Covey is a soon-to-launch online boutique that will offer products by independent designers who apply ethical and sustainable manufacturing practices. Conscious consumerism. Craftsmanship. Sustainability. Slow fashion. These are driving forces for Covey founders Monica Rojas and Sarah Hicks.
Rojas, owner and designer of the sustainable apparel line Amatoria Clothing, and Hicks, the content creator behind style blog B8sics, are Kansas City-based entrepreneurs who partnered this year to launch Covey. The boutique’s objective is to “make beautiful, ethical fashion easily accessible.” To support this new project, they’ve set up a Kickstarter campaign to raise $6,000 by July 14 . The money will fund the production of the store website and the first line of products. Covey is slated to officially open in the fall of 2015.
Our boutique collection features clothing and accessories for men and women with minimal, classic designs while maintaining contemporary, fresh aesthetics. Covey ensures each design is ethically manufactured here in the USA or by people abroad under proven-safe labor conditions. Through this policy, we support stable jobs for fashion designers and their staff locally and worldwide. We also focus on natural materials, including organic and recycled fibers and dyes free of artificial ingredients.
Learn more about the founders, business model and backer rewards on the campaign page, and read my interview with Hicks below…
How did you come up with the name Covey and what, if any, significance does it have to the objective of your company?
Choosing “Covey” was no simple task and was probably the most difficult part of our entire launch process. Simplicity and design are something that both Monica and I feel strongly about, and being able to present a clear and concise message was fundamental to the process. “Design, craftsmanship and sustainability” are the three principles on which we measure all of our fashion and business decisions against, which gives us a three-pronged approach, so we knew early on that the equilateral triangle would be our icon. Through process of elimination, we decided that the concept of a “covey” (which is a small flock of birds) best represented our gathering “flock” of like-minded individuals (designers, craftsmen, and customers).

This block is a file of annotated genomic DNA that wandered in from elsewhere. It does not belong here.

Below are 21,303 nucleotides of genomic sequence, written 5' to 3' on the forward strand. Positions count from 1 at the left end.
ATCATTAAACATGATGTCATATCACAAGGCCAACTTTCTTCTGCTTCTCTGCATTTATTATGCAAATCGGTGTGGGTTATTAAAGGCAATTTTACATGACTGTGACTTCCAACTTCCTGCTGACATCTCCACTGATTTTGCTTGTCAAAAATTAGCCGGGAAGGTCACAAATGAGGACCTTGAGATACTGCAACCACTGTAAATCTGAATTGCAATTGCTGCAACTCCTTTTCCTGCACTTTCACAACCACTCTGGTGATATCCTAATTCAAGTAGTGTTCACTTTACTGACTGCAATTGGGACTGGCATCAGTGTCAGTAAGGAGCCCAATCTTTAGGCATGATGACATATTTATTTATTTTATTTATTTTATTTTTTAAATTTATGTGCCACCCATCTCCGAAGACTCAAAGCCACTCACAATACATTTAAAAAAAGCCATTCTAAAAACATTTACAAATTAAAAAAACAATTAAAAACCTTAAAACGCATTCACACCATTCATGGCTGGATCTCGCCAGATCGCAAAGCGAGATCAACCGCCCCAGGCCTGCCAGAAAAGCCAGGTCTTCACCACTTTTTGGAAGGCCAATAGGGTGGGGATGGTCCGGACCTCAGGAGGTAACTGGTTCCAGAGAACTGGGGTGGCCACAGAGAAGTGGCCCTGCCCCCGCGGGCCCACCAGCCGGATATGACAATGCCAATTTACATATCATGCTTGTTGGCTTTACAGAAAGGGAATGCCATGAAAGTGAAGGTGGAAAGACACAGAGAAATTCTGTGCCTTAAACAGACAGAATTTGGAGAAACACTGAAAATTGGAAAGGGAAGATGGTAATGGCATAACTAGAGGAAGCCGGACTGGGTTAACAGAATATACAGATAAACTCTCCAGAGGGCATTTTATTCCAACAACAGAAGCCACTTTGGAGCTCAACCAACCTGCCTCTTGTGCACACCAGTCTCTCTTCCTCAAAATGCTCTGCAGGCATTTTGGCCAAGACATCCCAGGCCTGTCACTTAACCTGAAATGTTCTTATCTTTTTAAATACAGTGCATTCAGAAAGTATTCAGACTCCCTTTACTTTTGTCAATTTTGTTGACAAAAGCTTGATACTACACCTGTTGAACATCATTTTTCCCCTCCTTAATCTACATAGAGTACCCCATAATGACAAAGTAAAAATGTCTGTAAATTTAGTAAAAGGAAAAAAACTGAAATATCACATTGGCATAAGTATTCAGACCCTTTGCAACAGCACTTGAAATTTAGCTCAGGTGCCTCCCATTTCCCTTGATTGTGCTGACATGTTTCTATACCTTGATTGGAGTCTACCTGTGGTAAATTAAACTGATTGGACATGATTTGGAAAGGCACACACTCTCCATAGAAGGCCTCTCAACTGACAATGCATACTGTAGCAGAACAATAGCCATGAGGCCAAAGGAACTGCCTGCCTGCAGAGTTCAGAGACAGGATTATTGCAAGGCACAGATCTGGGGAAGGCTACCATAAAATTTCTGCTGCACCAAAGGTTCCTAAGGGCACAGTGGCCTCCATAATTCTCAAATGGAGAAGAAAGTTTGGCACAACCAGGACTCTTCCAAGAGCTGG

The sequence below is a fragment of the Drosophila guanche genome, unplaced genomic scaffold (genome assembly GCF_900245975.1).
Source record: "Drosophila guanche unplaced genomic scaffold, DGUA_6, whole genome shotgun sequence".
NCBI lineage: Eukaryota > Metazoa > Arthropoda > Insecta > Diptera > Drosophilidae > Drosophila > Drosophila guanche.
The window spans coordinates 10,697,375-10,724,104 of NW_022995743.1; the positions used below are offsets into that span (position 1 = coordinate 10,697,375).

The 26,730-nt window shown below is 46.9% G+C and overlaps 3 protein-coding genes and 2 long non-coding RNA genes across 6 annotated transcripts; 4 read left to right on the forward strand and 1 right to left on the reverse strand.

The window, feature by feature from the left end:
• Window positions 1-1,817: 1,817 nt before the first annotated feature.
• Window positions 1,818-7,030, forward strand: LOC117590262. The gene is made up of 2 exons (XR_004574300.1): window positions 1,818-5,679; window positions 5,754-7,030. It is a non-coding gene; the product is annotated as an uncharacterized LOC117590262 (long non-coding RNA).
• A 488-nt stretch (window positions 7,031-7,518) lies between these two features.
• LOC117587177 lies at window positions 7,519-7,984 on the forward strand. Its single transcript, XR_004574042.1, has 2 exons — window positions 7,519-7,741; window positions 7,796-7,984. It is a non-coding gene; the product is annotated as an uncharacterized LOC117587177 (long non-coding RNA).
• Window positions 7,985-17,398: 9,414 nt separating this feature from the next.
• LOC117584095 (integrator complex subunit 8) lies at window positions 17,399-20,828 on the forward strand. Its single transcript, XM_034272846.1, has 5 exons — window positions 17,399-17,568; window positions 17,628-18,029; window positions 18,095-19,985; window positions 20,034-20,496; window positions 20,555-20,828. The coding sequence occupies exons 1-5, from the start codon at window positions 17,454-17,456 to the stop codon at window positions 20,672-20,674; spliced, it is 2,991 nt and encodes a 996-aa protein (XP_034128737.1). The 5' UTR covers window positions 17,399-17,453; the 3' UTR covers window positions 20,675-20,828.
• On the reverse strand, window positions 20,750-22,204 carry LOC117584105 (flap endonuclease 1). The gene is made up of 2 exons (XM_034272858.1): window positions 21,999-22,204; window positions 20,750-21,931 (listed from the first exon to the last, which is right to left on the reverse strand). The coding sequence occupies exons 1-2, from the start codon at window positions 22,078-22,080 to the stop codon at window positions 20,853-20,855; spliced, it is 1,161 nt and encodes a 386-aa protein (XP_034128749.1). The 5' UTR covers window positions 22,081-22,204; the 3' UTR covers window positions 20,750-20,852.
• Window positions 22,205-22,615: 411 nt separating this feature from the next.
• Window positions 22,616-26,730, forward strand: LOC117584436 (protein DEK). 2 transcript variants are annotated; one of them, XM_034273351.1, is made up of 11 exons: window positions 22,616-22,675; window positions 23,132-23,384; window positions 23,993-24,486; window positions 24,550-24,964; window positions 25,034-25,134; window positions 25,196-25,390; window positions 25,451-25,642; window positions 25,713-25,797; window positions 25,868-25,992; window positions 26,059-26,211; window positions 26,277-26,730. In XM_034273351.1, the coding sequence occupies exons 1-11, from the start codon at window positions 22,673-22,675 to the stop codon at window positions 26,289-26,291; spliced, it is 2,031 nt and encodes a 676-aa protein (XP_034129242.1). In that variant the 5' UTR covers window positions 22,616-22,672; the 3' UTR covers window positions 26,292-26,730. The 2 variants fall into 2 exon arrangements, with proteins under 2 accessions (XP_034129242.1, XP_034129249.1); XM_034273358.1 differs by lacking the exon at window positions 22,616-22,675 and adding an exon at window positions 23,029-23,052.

One simple, yet effective, tip you would offer to someone who wants to become a more conscious, ethical buyer.
Ask yourself if the item is something that you can wear for more than the immediate season. Steering clear of trend-driven purchases helps to eliminate items that get worn once or twice and then get cast off in favor of the ever-changing trends being sold by high-volume stores.
How do you think your work backgrounds will benefit you when it comes to being self-employed shop owners?
We come from opposite sides of the apparel coin, and there’s very little overlap in our actual work experience. I believe that it’s with our combination of backgrounds that we’ll be able to achieve a well-balanced management philosophy.
Are there any designers or brands you look up to for their ethical standards and sustainable efforts? If so, who?
The sustainable fashion movement is still a very small portion of the fashion industry. With that in mind, any designer that strives to implement sustainability into their business ethos has our respect. You’ll be able to see a few of our favorite designers represented in our Kickstarter rewards.
In your opinion, why should people know where their clothes/accessories come from and how they were manufactured?
It’s probably true that most people would never buy a car without knowing the features, reliability, and associated costs of ownership. The clothing that you put on your body every day, should be treated with as much interest. Would you knowingly wear a t-shirt made by a child, paid pennies, and in unsafe conditions? We want to offer our customers more than just clothes, we want to offer them opportunities to support designer John Doe, whom makes shirts with this certain fabric, in his studio in NYC. Our customers will be investing in people, instead of trends.
If you had to describe Covey using only one adjective (other than buzz words sustainable, ethical and conscious), which word would you use?
Craftsmanship. We believe that true craftsmanship comes from putting deep care into each part of a product’s life cycle, not only from a material level but also from a social and environmental level. Craftsmanship is about harmony, pride, and creations that tell a story.
In what ways do you hope Covey will expand in the future? Would you consider selling more than just fashion-related goods?
We would love to see our product offerings to grow with us, and who knows, maybe down the road you’ll see us open a brick and mortar location!
What do you think about this initiative? Is it a project you’d be willing to back? If so, don’t forget to contribute before the July deadline.